Clasping-leaf pondweed prefers reasonably clear, alkaline water. Natural Resources Wales, CC BY-SA 4.0, via Wikimedia Commons

This species can withstand a wide range of conditions, but will grow best in calm water or in a slowly-moving current. Its roots and rhizomes spread quickly in firm, muddy soil. Though wild populations are in decline, this species can grow quite rapidly in captivity; it will even require regular pruning in the absence of any plant competitors or grazers. Apart from ample light exposure, it does not have heavy requirements and will thrive on standard nutrient concentrations in your aquarium or pond. When nutrient concentrations are too high, algae and phytoplankton may shadow the leaves and prevent them from photosynthesizing efficiently.

Though it is generally not sensitive to water chemistry, clasping-leaf pondweed prefers reasonably clear, alkaline water. Water depth may influence the color intensity of its leaves, with the plant generally being darker in shallow water and paler in deep water.

How to Plant Clasping-Leaf Pondweed

Inflorescences of clasping-leaf pondweed
When propagating clasping-leaf pondweed via cuttings, you should install the cuttings at a depth of at least 6 – 9 inches of freshwater. Krzysztof Ziarnek, Kenraiz, CC BY-SA 4.0, via Wikimedia Commons

Clasping-leaf pondweed can be propagated via seeds or cuttings. Its rootstocks can also be used to generate new shoots and rhizomes at a faster pace. These tend to have a higher survival rate when established, though they produce a lower yield compared to seeds. To propagate rootstocks or cuttings, plant them in a few inches of suitable substrate, such as aquatic compost or sand. Cuttings should be installed at a depth of at least 6 – 9 inches (15 – 23 cm) of freshwater, and they may need to be weighed down or secured so that submerged roots can form without disturbance. It is ideal to plant them in baskets or pots that can be moved further into your pond as the shoots increase in length.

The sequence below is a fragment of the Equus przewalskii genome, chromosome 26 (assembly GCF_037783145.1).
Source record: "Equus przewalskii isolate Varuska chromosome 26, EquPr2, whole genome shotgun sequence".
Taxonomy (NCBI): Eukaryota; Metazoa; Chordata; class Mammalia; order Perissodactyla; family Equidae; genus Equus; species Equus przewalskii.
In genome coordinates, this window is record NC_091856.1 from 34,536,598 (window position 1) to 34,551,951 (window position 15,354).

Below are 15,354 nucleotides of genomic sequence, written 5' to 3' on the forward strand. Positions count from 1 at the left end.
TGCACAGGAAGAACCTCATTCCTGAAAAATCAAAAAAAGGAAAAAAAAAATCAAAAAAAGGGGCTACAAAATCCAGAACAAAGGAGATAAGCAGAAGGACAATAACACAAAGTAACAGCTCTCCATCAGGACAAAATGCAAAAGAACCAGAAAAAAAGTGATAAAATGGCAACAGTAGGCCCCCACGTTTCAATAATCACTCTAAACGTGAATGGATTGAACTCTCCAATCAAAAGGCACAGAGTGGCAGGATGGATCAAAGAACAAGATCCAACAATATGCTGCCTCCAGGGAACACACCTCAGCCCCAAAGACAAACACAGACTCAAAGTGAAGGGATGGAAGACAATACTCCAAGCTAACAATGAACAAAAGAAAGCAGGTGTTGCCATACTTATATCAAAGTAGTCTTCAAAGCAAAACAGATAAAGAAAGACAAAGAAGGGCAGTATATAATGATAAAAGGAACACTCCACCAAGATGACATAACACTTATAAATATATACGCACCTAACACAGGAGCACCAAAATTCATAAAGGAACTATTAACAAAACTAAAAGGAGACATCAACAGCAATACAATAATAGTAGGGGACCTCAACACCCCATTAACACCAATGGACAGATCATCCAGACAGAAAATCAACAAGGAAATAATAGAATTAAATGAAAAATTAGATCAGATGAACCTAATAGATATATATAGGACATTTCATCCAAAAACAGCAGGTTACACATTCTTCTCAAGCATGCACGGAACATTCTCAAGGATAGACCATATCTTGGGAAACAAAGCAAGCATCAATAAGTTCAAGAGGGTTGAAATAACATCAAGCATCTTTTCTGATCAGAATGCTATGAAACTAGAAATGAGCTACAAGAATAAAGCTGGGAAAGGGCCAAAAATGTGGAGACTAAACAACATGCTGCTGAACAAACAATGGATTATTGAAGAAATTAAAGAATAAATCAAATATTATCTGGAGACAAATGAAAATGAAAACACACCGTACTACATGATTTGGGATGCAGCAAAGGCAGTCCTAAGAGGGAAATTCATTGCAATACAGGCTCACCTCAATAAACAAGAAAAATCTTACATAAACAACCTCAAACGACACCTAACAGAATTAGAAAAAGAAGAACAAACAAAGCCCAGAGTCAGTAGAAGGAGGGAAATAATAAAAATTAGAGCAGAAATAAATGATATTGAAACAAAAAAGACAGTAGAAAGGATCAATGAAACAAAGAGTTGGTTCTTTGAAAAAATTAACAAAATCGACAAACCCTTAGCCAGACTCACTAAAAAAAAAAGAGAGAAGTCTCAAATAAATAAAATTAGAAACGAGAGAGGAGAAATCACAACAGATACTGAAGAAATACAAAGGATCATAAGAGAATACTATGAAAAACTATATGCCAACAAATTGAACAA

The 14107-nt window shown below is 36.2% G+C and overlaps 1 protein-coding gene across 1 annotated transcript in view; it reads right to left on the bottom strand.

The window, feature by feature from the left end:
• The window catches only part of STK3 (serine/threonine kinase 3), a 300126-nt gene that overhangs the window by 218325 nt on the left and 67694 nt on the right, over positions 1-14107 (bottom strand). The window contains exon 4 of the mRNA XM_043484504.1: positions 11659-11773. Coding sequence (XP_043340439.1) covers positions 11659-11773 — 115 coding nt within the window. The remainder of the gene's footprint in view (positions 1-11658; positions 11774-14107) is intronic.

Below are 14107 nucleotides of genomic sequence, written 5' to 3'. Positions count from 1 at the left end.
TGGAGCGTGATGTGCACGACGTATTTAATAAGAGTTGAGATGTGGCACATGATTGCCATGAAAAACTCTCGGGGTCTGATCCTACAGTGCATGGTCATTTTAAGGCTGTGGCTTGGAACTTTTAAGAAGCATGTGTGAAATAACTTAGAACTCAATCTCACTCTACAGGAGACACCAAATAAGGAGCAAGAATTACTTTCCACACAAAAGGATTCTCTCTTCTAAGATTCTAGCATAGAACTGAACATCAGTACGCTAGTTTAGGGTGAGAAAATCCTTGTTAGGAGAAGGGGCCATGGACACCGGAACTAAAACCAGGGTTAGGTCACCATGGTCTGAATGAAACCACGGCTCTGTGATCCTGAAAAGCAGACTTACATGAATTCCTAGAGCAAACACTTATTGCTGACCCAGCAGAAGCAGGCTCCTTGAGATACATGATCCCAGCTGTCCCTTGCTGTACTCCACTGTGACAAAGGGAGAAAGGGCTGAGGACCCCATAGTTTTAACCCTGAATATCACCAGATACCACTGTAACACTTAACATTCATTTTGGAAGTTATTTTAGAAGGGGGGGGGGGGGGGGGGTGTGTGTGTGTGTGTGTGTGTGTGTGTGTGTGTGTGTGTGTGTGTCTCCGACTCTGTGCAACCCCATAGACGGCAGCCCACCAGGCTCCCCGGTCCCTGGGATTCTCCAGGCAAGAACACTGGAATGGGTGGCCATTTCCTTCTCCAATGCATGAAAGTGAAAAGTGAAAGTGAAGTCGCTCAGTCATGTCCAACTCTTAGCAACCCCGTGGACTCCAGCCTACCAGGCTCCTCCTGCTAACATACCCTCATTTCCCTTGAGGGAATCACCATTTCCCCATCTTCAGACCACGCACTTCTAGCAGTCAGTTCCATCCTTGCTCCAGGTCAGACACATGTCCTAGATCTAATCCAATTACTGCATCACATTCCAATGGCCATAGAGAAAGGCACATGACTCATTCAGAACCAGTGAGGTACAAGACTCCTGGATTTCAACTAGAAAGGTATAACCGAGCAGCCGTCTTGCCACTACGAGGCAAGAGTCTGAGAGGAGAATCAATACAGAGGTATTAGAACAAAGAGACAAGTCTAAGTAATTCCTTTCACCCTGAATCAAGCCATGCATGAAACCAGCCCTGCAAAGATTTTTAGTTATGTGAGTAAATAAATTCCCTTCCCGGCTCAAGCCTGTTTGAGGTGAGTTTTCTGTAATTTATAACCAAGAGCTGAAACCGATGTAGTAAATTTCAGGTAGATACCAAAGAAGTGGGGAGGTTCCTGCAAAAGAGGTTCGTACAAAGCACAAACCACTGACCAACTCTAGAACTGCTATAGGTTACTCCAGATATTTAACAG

If you intend to propagate this species via seeds, you will need to collect its mature fruits during summer. Sow the seeds onto aquatic soil or sand, making sure that they don’t become buried under more than a centimeter of substrate. You can leave them completely uncovered or with just the right amount of substrate to secure each seed’s position. Keep in mind that too much soil above each seed may prevent germination. When done properly in a set-up with standing shallow water, seeds should begin to germinate in just 10 days. When seedlings are mature enough, they can be out-planted in the summer.

To increase germination rates or if you intend to save the seeds for the following growth period, you can cold store them for 6 – 9 months in slightly saline water, at a temperature of about 40˚F (4˚C). Transfer them to a warm freshwater setup as soon as the next growth period begins.

How to Care For Clasping-Leaf Pondweed

Submerged clasping-leaf pondweed
Clasping-leaf pondweed is fairly easy to maintain and does not require any additional fertilizer. Christian Fischer, CC BY-SA 3.0, via Wikimedia Commons